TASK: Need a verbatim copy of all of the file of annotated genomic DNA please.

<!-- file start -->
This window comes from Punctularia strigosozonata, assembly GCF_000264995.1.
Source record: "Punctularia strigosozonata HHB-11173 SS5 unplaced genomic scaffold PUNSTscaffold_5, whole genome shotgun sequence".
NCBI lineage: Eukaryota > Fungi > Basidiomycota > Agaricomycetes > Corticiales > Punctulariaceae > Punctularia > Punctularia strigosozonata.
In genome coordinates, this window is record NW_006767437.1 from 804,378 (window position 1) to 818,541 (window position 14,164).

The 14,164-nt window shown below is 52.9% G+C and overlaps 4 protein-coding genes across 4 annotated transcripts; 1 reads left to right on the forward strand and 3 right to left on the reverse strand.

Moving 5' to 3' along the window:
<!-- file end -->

This window comes from Punctularia strigosozonata, assembly GCF_000264995.1.
Source record: "Punctularia strigosozonata HHB-11173 SS5 unplaced genomic scaffold PUNSTscaffold_5, whole genome shotgun sequence".
NCBI lineage: Eukaryota > Fungi > Basidiomycota > Agaricomycetes > Corticiales > Punctulariaceae > Punctularia > Punctularia strigosozonata.
In genome coordinates, this window is record NW_006767437.1 from 804,378 (window position 1) to 818,541 (window position 14,164).

The 14,164-nt window shown below is 52.9% G+C and overlaps 4 protein-coding genes across 4 annotated transcripts; 1 reads left to right on the forward strand and 3 right to left on the reverse strand.

Moving 5' to 3' along the window: